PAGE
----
• Morale and Productivity/Efficiency: Many studies have found that morale, loyalty, and trust in management decline after a downsizing. So also does organizational commitment, job satisfaction, and job involvement. At the same time, stress levels, intentions to quit, and actual levels of voluntary turnover all increase.  Retained staff members are unsure as to the stability of their jobs and morale begins to drop; this drop in morale often develops into a loss of productivity and employee turnover.
  • Turnover: Layoffs reduce the morale, and thus the efficiency, of your workforce.  They also create uncertainty, which often causes your best performers to look for other employment. If you believe that your employees are grateful just to have a job and would never dream of leaving during a recession, you may be making a costly mistake. A 2008 study published by the University of Wisconsin–Madison found that downsizing can actually lead to a higher rate of turnover, which can leave organizations without the critical people they need to keep operating. Although they may not be actively looking, unhappy employees are usually open to new opportunities if they present themselves. An organization that lays off 10 percent of its workforce can expect to see a 15.5 percent rate of voluntary turnover among surviving employees, compared with a 10.4 percent turnover rate among companies with no layoffs.[ix] [ix] Trevor, C. O., & Nyberg, A. J. (2008). Keeping your headcount when all about you are losing theirs: Downsizing, voluntary turnover rates, and the moderating role of HR practices. Academy of Management Journal, 51, 259-276. Since the fully loaded costs of turnover (separation, replacement and training) can be 1.5 to 2.5 times the annual salary paid for the job, those additional costs can be huge.
  • Production Changes: Laying off employees during difficult times leaves a company ill-equipped to handle the future rebounding economy. Management should investigate options such as cutting wages or reducing benefits before downsizing employees because it affects the company’s ability to handle increases in production. Part of recovering from slow economic times is receiving a surge in customer orders. If your company is not properly staffed to handle new orders because of downsizing, then that limits your ability to execute a financial recovery.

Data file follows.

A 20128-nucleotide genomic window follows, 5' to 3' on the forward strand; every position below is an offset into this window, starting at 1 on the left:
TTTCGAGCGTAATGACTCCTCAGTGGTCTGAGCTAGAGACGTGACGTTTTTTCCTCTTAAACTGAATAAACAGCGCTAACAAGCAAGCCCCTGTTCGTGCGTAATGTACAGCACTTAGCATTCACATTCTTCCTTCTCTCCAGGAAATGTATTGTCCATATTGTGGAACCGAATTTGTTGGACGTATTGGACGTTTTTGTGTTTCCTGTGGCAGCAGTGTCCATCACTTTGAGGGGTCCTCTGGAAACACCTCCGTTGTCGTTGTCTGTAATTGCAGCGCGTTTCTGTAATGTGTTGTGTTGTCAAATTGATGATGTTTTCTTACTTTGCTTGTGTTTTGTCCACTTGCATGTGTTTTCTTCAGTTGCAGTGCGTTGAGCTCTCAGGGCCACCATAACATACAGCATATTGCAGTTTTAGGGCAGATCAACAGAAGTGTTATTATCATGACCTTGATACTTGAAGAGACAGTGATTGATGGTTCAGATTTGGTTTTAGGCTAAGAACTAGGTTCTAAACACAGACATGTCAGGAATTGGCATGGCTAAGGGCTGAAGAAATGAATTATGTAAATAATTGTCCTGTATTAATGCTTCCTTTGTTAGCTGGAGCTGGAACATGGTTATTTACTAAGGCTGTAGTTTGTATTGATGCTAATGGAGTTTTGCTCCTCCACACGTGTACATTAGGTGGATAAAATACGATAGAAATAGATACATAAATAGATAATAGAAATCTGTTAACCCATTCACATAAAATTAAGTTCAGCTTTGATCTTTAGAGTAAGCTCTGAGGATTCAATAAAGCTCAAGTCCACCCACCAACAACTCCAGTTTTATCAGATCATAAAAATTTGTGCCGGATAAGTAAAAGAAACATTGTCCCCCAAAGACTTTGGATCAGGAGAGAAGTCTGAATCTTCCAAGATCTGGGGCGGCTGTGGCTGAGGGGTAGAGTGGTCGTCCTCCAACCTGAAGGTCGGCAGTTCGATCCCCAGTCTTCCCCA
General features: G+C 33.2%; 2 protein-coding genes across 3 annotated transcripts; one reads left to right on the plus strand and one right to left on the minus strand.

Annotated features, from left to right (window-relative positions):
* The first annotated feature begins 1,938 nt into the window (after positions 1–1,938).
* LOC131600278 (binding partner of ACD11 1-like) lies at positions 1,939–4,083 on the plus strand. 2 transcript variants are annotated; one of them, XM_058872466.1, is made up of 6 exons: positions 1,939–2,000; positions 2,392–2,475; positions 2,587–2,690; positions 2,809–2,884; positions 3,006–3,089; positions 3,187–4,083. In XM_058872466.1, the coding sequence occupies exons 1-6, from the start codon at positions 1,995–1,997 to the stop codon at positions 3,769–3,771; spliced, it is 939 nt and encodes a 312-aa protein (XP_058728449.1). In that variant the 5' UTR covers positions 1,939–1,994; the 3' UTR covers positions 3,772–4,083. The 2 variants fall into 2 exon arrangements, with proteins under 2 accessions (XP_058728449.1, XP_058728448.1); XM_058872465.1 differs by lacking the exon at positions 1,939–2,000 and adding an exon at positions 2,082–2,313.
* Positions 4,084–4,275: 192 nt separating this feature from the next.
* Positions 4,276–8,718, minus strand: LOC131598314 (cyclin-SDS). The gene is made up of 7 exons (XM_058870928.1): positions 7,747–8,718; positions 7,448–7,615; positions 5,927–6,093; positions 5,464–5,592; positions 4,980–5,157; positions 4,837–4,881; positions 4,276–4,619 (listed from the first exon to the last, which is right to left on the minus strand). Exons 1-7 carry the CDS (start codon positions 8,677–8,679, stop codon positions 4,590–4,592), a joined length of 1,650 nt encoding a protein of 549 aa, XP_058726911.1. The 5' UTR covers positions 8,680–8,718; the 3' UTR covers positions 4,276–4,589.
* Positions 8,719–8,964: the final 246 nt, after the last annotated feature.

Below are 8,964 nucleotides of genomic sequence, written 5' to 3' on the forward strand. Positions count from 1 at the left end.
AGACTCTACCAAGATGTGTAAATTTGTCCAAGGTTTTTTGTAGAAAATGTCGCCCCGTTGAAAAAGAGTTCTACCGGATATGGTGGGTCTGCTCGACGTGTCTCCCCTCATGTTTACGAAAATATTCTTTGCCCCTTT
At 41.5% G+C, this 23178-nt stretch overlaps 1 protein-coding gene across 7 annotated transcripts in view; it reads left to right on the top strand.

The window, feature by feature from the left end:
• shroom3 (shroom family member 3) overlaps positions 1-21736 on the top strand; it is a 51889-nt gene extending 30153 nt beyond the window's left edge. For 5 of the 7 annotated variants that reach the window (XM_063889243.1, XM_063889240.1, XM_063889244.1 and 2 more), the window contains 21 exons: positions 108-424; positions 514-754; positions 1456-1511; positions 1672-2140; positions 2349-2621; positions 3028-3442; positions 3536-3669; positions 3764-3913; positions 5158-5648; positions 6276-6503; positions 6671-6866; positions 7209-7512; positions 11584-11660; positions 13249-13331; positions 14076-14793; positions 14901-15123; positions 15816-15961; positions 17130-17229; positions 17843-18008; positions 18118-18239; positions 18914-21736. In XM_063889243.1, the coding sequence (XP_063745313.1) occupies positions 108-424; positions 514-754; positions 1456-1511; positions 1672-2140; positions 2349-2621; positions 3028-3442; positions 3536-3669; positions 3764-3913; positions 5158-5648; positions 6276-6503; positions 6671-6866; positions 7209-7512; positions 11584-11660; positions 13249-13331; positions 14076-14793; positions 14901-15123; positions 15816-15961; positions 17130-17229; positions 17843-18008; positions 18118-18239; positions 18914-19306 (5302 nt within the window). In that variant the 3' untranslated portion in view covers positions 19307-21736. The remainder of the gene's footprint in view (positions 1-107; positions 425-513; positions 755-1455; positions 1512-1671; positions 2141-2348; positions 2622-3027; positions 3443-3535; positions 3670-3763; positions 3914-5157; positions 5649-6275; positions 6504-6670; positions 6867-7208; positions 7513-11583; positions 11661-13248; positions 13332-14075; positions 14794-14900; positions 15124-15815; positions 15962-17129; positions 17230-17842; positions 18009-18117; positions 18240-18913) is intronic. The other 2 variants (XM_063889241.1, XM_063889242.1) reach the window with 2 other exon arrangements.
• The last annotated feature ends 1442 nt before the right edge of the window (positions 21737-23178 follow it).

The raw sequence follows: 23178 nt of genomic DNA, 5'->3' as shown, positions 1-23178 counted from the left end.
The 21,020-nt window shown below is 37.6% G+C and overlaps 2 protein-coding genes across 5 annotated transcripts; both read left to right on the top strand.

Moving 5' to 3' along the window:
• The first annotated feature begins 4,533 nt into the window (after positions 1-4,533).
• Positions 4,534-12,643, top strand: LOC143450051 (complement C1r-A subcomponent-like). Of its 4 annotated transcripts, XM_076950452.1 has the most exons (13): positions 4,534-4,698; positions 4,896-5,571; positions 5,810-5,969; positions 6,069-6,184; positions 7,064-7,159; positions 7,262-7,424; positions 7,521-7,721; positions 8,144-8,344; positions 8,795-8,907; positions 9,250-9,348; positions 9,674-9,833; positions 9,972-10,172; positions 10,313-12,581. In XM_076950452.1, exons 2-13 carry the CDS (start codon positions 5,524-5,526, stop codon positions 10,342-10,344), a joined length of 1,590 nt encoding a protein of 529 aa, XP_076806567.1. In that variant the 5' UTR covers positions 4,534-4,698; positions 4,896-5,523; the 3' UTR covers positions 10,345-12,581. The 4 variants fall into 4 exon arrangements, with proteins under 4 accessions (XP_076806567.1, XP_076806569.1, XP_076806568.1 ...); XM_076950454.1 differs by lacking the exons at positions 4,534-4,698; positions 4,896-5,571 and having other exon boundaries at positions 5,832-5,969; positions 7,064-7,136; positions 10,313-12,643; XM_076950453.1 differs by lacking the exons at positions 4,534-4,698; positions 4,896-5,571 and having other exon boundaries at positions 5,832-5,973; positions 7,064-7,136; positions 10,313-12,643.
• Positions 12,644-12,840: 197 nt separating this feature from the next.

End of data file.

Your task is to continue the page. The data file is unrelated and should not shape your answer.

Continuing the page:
• Customer Service: If your company has fewer employees, then there are less people to take care of customer concerns. Your customer service levels will suffer and so will the public reputation of your company. Without adequate production staff, you may experience delays in shipping product to retail outlets. This will cause a rise in customer dissatisfaction that will have a negative effect on future sales and revenue.
  • Business Processes: One mistake a company can make is to downsize employees without altering the way the company does business. When there is less staff on hand to do the work, then the processes need to be changed to maintain productivity. For example, automation can be introduced to help do some of the jobs that staff members used to do in an attempt to maintain production levels with the existing employees.
  • Taxes, regulation, and other legal problems: Companies can expect to see increases in their unemployment tax or workman’s compensation rates in the year following downsizing; this will at least partially offset any savings realized from decreased employer contributions toward social security and Medicare taxes.  Companies may have worse dealings with regulators if long-term employees leave, taking their regulator relationship with them.  Any the company may be sued for improper termination on a number of grounds, for example, age, sex, or racial discrimination.
  • Direct costs: the direct costs of layoffs can be significant. Laying off highly paid technology workers in the United States, Europe and Japan results in direct costs of about $100,000 per worker. In 2008, for example, IBM spent $700 million in employee restructuring actions.
  • Indirect costs: the indirect costs may be even larger. For example, consider the opportunity costs of lost sales: if experienced sales and marketing representatives with strong client relationships are let go or leave out of concern that they will lose their jobs (particularly in multinational businesses, where relationships with customers and suppliers have to be nurtured over long periods of time in order to inspire enough trust to transact business), the opportunity costs of lost sales may be considerable.  Another example is cutting R&D personnel, which may leave the company with no new products in the future.